Johnny Favorite befriends fellow occultists, the wealthy Ethan Krusemark (Stocker Fontelieu), his daughter Margaret Krusemark (Charlotte Rampling) and Jazz musician TootS Sweet (Brownie McGhee). Ethan Krusemark mentions that he saw Johnny conjure a “lucifuge” once and this may have been the initial meeting between Johnny and the Devil.
Johnny, an honor student in black magic, finds a loophole in the Faustian Bargain. He and the other three plan to steal the soul of a random stranger who roughly matches Johnny in age and size. Johnny will then destroy the poor sap and consume the soul. With two souls in his body, Johnny will be undetectable by the Devil.
This leaves the viewer to make a lot of assumptions — that the second soul is not “dominant” in the dual-soul body and that the Devil has some kind of blindspot that makes such a being invisible.
The plan is executed on December 31st, 1942 at the New Year’s Eve celebration in Times Square. The scenes of celebration have “1943” signs plastered everywhere since it’s the coming year that is celebrated. December 31st, 1943 will also become a significant date, and this is why so many viewers are confused. While there is a lot of purposeful ambiguity in Angel Heart, I think that this is unintentional.
Johnny, Toots and Margaret find HAROLD ANGEL, a soldier in World War II, having a blast in Times Square. The sinister trio take Harry to a hotel room, murder him in a demonic rite, and Johnny eats his beating heart, thus consuming his soul. The hotel has an eerie spiral staircase, and this is what allows the flashbacks to be parsed and understood. When someone is going up the staircase, this is before the human sacrifice, when we see them going down the staircase, that is after the sacrifice. Note that we never see Harry leaving because he does not leave.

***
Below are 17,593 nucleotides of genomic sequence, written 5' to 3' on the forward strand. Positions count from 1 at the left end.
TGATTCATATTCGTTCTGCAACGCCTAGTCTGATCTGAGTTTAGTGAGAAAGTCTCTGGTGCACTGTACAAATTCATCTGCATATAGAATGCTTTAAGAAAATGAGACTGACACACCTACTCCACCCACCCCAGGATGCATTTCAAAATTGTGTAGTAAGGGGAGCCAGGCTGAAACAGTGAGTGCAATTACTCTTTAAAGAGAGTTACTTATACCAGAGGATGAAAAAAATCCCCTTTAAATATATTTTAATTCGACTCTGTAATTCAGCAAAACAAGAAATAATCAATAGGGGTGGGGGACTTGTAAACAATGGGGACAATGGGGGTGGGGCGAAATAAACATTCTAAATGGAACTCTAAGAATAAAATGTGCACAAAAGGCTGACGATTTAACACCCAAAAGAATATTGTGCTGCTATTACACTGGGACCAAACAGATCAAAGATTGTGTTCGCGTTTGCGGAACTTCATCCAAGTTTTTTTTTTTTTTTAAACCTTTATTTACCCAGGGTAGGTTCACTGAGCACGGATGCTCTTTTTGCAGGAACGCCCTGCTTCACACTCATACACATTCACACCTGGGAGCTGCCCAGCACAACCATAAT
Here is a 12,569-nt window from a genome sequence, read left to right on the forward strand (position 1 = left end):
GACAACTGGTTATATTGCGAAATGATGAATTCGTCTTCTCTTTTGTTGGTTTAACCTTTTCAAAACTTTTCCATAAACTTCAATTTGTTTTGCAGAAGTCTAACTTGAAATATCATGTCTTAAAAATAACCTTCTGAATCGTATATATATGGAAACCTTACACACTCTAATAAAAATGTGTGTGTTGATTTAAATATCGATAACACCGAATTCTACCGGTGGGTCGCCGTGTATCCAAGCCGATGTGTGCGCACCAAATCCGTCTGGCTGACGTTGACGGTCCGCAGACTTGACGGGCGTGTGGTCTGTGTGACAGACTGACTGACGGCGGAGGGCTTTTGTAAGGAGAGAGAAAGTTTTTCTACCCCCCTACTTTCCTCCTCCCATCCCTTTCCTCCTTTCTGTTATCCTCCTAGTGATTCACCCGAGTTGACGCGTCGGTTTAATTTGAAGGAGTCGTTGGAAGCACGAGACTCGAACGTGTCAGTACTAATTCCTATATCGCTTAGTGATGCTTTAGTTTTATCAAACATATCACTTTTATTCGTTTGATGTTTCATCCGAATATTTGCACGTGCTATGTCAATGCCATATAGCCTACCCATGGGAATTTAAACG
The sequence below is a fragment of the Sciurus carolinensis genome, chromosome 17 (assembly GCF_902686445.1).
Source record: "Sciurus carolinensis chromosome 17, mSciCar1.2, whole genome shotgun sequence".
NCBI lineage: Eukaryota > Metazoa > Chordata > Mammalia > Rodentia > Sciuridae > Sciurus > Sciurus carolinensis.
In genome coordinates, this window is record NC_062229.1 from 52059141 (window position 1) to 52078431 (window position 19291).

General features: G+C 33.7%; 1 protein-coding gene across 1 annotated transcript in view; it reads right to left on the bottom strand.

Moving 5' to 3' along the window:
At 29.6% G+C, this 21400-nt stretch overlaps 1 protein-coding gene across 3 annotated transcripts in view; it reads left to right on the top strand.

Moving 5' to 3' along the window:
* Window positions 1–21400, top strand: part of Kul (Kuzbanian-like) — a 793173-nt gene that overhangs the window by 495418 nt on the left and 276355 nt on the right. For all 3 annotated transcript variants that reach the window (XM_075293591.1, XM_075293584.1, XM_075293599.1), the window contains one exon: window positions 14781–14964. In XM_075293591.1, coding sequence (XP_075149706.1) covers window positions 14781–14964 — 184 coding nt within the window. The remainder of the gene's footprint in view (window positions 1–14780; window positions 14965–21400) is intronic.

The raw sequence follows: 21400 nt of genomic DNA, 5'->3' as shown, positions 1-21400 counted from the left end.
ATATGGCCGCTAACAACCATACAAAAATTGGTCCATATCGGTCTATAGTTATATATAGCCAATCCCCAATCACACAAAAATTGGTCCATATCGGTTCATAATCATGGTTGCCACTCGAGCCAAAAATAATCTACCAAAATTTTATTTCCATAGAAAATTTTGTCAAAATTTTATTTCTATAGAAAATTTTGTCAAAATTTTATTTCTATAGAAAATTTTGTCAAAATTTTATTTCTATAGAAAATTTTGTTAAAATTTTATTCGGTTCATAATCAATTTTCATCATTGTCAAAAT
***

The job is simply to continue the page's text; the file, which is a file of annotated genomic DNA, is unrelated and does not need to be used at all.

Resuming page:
Additionally a WOMAN IN BLACK is present. This is a very important character and the lack of explanation for her presence is conspicuous in its absence. She cleans up the blood with a bowl of water and a brush. However, she is the first to show up, meaning that she has foreknowledge of the murder, and it appears that the others can’t see her. Surely you don’t plan a human sacrifice by hiring a cleaning service in advance (I have never planned a human sacrifice, so this is speculation). The character is clearly supernatural, or she’s symbolic, or both.
But let’s get back to Johnny, who is not safe from damnation. While performing abroad in 1943, he is badly injured, his face and his brain both damaged. Reconstructive surgery leaves him with a new face and brain damage leaves him an imbecile. Let’s remember that this reconstructed face is neither the face of Johnny Favorite nor the face of Harold Angel. It is a third face — the face of Mickey Rourke. Because he is bandaged when Ethan and Margaret visit him, they do not know what the new face looks like. This is a necessary contrivance so that when they meet him in the future, they do not recognize him.
Well, Johnny has a big problem now. His plan to cheat the Devil has failed. He is “detectable” now, either supernaturally, or the Devil can follow the paper trail left by his handlers since he requires full-time care.
This is another source of confusion. You would think that a plan to hide from the Devil would involve changing your appearance, but it was coincidental that Johnny’s appearance changed and that this ended up being a disadvantage to him. Johnny planned to become “Harold Angel” and presumably no one would question that this Harold Angel guy looks just like Johnny Favorite, the famous singer.